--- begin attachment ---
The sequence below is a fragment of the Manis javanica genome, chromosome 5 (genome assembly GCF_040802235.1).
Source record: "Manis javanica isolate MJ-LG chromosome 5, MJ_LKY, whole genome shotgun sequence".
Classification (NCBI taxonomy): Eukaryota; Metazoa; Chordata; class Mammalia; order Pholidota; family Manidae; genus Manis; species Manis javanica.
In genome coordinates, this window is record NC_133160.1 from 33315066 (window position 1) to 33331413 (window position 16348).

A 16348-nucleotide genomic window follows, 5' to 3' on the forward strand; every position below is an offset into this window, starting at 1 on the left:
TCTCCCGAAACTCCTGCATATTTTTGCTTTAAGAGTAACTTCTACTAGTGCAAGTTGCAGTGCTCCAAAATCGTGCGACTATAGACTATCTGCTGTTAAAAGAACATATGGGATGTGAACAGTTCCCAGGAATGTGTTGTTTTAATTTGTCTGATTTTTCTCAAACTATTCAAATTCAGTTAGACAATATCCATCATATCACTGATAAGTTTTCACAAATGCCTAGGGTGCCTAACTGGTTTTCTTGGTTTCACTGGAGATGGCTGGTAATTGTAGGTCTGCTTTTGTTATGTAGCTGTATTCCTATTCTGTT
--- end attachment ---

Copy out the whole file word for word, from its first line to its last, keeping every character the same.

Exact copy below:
The sequence below is a fragment of the Manis javanica genome, chromosome 5 (genome assembly GCF_040802235.1).
Source record: "Manis javanica isolate MJ-LG chromosome 5, MJ_LKY, whole genome shotgun sequence".
Classification (NCBI taxonomy): Eukaryota; Metazoa; Chordata; class Mammalia; order Pholidota; family Manidae; genus Manis; species Manis javanica.
In genome coordinates, this window is record NC_133160.1 from 33315066 (window position 1) to 33331413 (window position 16348).

A 16348-nucleotide genomic window follows, 5' to 3' on the forward strand; every position below is an offset into this window, starting at 1 on the left:
TCTCCCGAAACTCCTGCATATTTTTGCTTTAAGAGTAACTTCTACTAGTGCAAGTTGCAGTGCTCCAAAATCGTGCGACTATAGACTATCTGCTGTTAAAAGAACATATGGGATGTGAACAGTTCCCAGGAATGTGTTGTTTTAATTTGTCTGATTTTTCTCAAACTATTCAAATTCAGTTAGACAATATCCATCATATCACTGATAAGTTTTCACAAATGCCTAGGGTGCCTAACTGGTTTTCTTGGTTTCACTGGAGATGGCTGGTAATTGTAGGTCTGCTTTTGTTATGTAGCTGTATTCCTATTCTGTT